Murder in the Maldives: a tragic consequence of a state where democracy is being obliterated

  • post Type / Humanists International News
  • Date / 24 April 2017

A ‘freethinking’ secularist blogger has been stabbed to death in the Maldives. It’s a tragedy which demonstrates again that in the Maldives, democracy and justice are crumbling under pressure from a power-crazed president and Islamist extremism.

Yameen Rasheed (29) was well-known in the Maldives as a satirist, taking shots at the government, or at Islamist radicals, all the time promoting the values of secularism and democracy that he obviously held dear.

He was found dead in the early hours of Sunday morning, stabbed to death in the stairwell of his apartment.

Yameen Rasheed

The IHEU met Yameen Rasheed earlier this year, during his visit to the Human Rights Council with Forum Asia. He spoke on a panel with Rafida Bonya Ahmed, who herself survived a machete attack in 2015 during which her husband Avijit Roy was killed.

IHEU Director of Advocacy, Elizabeth’s O’Casey, kept in touch with Rasheed after meeting him at the event. Rasheed updated the IHEU on death threats against himself and other secularists, and IHEU raised his case with Ahmed Shaheed (the UN Special Rapporteur on Freedom of Religion or Belief).

“I have just heard the horrific news that the world has lost an incredibly intelligent, articulate, kind and courageous man: Yameen Rasheed. I liked him enormously, although I did not know him well enough – to my eternal regret,” said Elizabeth O’Casey today. “And he has now been brutally murdered. And the secularist human rights community has lost yet another light, another blogger and activist, and the world is darker because of it.”

The IHEU joins Forum Asia and PEN International in calling for a full, transparent, impartial investigation, and supports the call by opposition figures for international involvement in the inquiry.

Massive democratic deficit

Since he came to power in a dubious election in 2013, many of President Abudulla Yameen’s political opponents have been arrested, jailed or forced into exile. The regime has made taboo the exercise of freedom of expression, especially the expression of liberal and secular views or any criticism of how the Maldives enforces Islamic practices. The regime also increasingly flatters Islamist demands, even as Saudi Arabia pumps money into spreading its own conservative vision of religion, funding visits by its religious leaders and sponsoring Maldivan students to study in Saudi Arabia.

President Yameen in one statement said that he condemned Rasheed’s killing “in the harshest possible terms”. But later, also in an apparent response to the murder, the president said that the Maldives would not allow anyone to mock Islam.

IHEU President, Andrew Copson, responds:

“The murder of Yameen Rasheed is shocking. And it does not come from a vacuum.

“We have been monitoring for several years the Maldives’ democratic decline, the rise of Islamist radicals, and the government’s slide into promoting conservative Islamism.

“And yet government officials are now engaged in victim-blaming, turning responsibility for Yameen Rasheed’s murder back on himself. Read his work and you will see a young man who was a freethinker, a secularist, who cared about making the world a better place, in particular his home country. His murder should wake others up! To use his death as an excuse to attack the humanists and liberals and all those who engage in democratic discussion, as the Maldivan president is now doing, is shameful and perverse.”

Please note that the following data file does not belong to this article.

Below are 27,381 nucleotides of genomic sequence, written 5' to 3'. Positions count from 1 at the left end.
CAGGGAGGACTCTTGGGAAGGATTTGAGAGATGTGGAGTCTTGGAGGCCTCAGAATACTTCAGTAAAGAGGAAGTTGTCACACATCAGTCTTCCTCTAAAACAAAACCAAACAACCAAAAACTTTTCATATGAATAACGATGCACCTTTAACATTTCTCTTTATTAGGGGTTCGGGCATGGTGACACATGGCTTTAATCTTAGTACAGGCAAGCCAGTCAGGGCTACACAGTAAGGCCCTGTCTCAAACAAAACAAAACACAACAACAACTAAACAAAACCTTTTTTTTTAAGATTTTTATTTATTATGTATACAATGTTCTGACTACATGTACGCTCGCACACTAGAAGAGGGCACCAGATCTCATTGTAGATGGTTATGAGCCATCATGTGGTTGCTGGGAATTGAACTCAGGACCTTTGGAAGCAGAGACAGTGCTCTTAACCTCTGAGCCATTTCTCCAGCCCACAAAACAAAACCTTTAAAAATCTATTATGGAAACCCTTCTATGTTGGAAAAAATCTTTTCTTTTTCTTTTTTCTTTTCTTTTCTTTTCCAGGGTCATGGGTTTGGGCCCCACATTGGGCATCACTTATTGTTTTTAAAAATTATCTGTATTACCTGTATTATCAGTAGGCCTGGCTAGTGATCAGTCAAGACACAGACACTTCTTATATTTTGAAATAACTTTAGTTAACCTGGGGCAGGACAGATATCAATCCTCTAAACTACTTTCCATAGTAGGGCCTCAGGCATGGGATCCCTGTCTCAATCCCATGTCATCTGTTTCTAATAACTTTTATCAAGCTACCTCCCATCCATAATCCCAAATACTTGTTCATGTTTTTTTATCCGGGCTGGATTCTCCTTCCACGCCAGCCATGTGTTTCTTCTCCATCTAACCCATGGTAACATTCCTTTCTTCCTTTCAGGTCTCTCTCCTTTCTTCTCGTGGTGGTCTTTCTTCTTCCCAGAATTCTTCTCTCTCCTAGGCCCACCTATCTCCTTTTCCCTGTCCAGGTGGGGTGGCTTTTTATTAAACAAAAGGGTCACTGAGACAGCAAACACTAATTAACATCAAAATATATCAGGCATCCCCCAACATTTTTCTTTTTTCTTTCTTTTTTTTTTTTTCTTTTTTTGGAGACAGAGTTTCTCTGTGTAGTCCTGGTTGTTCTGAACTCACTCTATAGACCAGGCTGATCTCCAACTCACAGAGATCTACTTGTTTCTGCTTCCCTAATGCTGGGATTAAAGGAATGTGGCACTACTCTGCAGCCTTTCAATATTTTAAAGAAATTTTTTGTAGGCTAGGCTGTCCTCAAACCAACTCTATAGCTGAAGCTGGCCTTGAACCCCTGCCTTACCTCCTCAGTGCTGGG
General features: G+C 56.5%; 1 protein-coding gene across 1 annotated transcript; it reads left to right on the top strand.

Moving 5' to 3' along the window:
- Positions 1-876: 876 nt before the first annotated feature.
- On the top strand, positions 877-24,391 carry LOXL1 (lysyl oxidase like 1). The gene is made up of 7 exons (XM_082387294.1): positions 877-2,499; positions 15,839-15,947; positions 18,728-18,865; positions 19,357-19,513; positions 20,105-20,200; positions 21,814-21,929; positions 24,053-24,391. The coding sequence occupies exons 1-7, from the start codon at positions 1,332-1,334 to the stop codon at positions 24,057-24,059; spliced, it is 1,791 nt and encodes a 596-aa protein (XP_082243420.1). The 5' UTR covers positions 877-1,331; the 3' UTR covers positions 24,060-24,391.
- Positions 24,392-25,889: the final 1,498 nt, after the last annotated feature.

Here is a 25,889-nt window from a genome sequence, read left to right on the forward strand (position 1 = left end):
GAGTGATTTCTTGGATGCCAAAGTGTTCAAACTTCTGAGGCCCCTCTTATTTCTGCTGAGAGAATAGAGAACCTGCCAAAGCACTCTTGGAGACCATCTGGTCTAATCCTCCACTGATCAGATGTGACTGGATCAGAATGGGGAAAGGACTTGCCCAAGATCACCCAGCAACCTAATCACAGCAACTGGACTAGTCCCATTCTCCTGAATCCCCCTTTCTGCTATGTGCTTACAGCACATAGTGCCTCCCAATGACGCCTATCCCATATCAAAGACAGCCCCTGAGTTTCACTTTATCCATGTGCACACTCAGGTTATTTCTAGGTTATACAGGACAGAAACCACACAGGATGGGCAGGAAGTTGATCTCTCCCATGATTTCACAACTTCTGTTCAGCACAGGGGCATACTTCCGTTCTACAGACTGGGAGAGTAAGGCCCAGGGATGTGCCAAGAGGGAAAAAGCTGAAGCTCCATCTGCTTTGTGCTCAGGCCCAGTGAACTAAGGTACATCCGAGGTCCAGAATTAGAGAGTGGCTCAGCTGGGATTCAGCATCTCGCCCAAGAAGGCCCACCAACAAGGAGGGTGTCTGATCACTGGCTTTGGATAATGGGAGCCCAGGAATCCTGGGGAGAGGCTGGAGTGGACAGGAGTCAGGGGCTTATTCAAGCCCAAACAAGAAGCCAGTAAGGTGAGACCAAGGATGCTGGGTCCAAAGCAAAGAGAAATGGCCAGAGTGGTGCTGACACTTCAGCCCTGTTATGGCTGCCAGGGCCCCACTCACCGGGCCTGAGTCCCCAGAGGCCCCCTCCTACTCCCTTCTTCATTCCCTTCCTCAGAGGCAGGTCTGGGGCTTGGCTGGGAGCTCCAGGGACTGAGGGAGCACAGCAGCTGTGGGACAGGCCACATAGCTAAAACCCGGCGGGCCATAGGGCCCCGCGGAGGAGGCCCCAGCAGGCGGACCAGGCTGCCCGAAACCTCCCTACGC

Despite its prior reputation as a tourist paradise, the Maldives receives the worst possible rating across three out of four categories in the IHEU Freedom of Thought Report, which notes that: “Maldvies has been described as undergoing a battle between liberal and literal interpretations of Islam, with serious human rights violations linked to fundamentalists including youth groups, and attacks on perceived atheists and homosexuals in recent years.”

UN Special Rapporteur on Freedom of Religion or Belief, Ahmed Shaheed, tweeted yesterday:

And this morning, referring to President Yameen’s victim-blaming:

The “humanist” and  “very bright mind” behind The Daily Panic

On his partly-satirical blog The Daily Panic, which he described as “the last remaining bastion of journalistic integrity in the Maldives”, and in his popular Twitter account, Yameen Rasheed criticised the government, condemned the spread of radical Islamism, and championed the causes of others who have suffered under a ‘crackdown’ on freedom and democracy across the Maldivan islands.

Various bloggers, journalists and activists have been kidnapped, attacked or ‘disappeared’ in recent years. Rasheed was himself a leading organiser of the Find Moyameehaa campaign, to find his friend, fellow blogger, Ahmed Rilwan, who disappeared in 2014. In April he attended a rally, along with Rilwan’s mother demanding government action.

The Maldives Independent said today:

Yameen is a brilliant critic of the corrupt Maldivian political system as his weekly satirical blog roundups testify.

“He is a fierce critic of the Salafi-Wahhabi re-Islamisation that is remaking the face of Islam in the Maldives. He has consistently criticised violent Salafi-Jihadism that has recently emerged in the Maldives.

“Yameen is a democrat. He is a humanist. He is a young critical rationalist. Like his best friend Rilwan, he is a master of irony and satire. He is a great writer and blogger.

“He is no doubt a very bright mind, an enormously kind heart.”

A petition demanding justice is available at Avaaz.org.

WordPress theme developer - whois: Andy White London